rear with my division, letting the baggage train all preceded me on the march, leaving my division to bring up the rear. At the camp at Elm Springs the same order was continued, which we continued to do with but little disturbance. On our approach near Bentonville our side scouts discovered an occasional Federal spy, a few of whom we captured. In passing through Bentonville 3 of our men came upon 11 Federals. Our men immediately ordered to surrender, which they did without firing a gun, and were brought into our camp.
On the morning of the 7th I was ordered to leave the baggage at camp, near Camp Stephens, and go with my artillery and men and take a position at the cross-roads, northeast from Camp Stephens. On my arrival at the position above named two I found two regiments of the Arkansas troops there to assist men in defending the point, to wit, Colonel Dawson's regiment, commanded by Lieutenant-Colonel Smith, and Colonel King's regiment of infantry; also Major Crump came up with his battalion of cavalry soon after we got to this point.
Learning there had been some Federal scouts seen east of us, I sent Major Crump, with 100 mounted men, to scout in an easterly direction. In a few hours returned, having come upon several hundred of the enemy's cavalry. Believing it was unsafe for the, to attack, they immediately countermarched, and were pursued by the enemy some distance. Our men came in double-quick time, reporting the enemy approaching. All hands were now looking out, eager for the approach of the enemy; every man to his post, gun primed, and ready. We were not kept waiting long. Soon the enemy's cavalry appeared about 600 or 700 yards distant, but seemed cautions about approaching nearer. Soon they were joined by some infantry, when they commenced maneuvering to flank us. As soon as we discovered this move we let loose the artillery upon them. They immediately retreated behind a fence and commenced throwing shell at us. After firing a few rounds on each side the enemy retreated out of sight. On examination we found our firing had the effect of killing 2, mortally wounding another, and crippling 1 horse.
All was quiet during the night, every man laying upon his arms in position of battle all night. About daylight I dispatched a messenger to General Price, informing him of our strength and situation. Before the return of my messenger I received a message from Colonel Wood, General Price's aide, to bring the baggage up to the army. I consequently put the train immediately on the road, protecting it by dividing my command front and rear, with side scouts on the east. We proceeded in this way, every man buoyant with the prospect of participating in the fight.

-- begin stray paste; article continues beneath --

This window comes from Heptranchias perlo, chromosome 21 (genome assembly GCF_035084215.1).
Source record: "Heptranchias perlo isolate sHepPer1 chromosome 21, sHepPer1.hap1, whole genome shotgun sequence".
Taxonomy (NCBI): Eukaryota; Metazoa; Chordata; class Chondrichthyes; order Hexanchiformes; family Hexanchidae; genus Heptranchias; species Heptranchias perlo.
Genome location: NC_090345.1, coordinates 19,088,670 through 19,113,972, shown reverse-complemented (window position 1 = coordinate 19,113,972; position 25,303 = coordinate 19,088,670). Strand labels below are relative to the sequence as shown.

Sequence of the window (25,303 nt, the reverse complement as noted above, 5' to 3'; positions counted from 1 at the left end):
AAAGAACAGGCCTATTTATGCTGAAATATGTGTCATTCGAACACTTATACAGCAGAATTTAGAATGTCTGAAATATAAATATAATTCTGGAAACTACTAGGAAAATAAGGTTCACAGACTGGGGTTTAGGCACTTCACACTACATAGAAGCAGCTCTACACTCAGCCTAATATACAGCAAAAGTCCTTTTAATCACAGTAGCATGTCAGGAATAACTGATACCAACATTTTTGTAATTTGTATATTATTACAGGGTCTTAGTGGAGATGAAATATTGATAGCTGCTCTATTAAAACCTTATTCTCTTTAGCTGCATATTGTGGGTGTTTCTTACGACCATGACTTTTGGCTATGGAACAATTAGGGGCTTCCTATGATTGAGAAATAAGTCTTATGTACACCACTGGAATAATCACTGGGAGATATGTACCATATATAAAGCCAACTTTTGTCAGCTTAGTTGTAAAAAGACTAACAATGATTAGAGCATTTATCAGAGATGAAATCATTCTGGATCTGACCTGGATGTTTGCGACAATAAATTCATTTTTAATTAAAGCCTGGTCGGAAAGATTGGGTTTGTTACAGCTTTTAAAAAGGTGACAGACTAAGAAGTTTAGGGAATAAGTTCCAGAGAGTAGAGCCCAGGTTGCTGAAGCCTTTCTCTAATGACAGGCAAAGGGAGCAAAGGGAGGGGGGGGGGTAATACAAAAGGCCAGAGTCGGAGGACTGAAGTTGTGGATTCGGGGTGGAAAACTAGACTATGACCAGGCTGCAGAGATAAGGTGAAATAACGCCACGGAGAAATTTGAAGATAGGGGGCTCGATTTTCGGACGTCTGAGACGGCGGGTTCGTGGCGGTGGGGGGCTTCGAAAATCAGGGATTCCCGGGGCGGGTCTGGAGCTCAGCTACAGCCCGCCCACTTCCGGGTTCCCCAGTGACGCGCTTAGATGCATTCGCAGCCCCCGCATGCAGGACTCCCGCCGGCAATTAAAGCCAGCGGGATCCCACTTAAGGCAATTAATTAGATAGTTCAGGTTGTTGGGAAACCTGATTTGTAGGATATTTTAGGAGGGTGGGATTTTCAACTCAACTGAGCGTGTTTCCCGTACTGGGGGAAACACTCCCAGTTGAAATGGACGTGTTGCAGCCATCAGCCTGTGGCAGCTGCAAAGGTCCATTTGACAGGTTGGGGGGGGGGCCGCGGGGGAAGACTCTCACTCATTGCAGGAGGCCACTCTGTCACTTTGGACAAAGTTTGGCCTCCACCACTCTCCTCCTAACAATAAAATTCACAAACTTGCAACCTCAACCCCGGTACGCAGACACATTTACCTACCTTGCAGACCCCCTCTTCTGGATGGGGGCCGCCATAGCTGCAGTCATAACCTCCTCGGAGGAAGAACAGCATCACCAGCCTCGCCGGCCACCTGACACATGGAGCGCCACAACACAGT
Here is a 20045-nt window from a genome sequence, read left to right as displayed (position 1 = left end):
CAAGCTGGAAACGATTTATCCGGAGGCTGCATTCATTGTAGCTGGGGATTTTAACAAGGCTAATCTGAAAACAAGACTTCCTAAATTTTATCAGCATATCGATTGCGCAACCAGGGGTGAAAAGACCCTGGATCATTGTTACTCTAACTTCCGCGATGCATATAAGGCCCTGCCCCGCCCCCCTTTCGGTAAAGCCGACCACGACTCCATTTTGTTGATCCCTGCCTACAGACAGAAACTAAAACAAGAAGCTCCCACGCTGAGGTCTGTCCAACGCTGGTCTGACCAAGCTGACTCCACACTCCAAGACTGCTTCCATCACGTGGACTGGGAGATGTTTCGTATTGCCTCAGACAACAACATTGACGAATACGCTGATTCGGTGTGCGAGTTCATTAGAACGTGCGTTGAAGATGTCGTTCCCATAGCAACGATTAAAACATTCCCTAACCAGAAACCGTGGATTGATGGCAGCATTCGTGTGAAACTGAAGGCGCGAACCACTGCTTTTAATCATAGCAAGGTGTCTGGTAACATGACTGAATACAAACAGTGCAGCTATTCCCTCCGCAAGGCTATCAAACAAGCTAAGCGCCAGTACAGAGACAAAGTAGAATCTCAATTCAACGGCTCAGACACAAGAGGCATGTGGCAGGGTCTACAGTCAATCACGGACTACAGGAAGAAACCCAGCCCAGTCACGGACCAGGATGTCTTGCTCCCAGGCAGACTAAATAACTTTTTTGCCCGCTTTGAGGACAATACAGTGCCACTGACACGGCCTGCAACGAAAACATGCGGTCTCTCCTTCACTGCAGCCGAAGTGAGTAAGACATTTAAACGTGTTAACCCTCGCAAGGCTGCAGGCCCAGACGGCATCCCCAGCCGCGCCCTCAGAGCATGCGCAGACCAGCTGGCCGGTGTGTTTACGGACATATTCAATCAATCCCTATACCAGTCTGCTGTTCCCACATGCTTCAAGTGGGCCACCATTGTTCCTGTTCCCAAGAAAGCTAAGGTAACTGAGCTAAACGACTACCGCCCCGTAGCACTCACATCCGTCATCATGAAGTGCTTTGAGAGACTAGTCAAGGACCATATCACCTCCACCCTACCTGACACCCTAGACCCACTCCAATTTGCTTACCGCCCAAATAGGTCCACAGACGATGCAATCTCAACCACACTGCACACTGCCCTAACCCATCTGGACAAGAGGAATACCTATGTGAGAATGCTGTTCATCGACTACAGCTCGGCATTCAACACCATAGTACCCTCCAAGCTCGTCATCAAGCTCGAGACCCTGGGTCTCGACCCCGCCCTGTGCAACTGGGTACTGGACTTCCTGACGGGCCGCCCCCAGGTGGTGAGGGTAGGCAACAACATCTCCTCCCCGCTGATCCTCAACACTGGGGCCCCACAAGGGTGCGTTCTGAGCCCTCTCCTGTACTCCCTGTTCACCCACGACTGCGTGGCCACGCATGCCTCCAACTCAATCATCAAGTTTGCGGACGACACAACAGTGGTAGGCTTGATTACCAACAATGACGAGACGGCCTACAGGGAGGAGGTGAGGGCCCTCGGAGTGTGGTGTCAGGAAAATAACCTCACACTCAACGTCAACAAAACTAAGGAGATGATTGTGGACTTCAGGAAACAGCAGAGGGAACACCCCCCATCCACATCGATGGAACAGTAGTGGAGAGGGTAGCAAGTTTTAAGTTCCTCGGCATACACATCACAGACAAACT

When within 1 mile of the battle ground on Saturday morning I met my messenger, bringing an order to return with the baggage to Elm Springs and there await further orders, unless hard pressed by the enemy, in which event I was authorized to continue the march south.
On Sunday at 12 o'clock my pickets were driven in by the enemy. I put the train in motion on the Walnut Grove road, and, in order to protect the baggage in getting out, directed Major Crump, with the cavalry, to move back on the road and skirmish with the enemy, which he did effectually, driving them beyond Bentonville in double-quick. After turning the baggage over I received an order for the ammunition wagons to be sent up. They were accordingly started, with Lieutenant-Colonel Prist and 100 men to guard it. After proceeding some distance difficulties began to present themselves. They accordingly turned back. After furnish back they were run into by a lot of Federals. Our men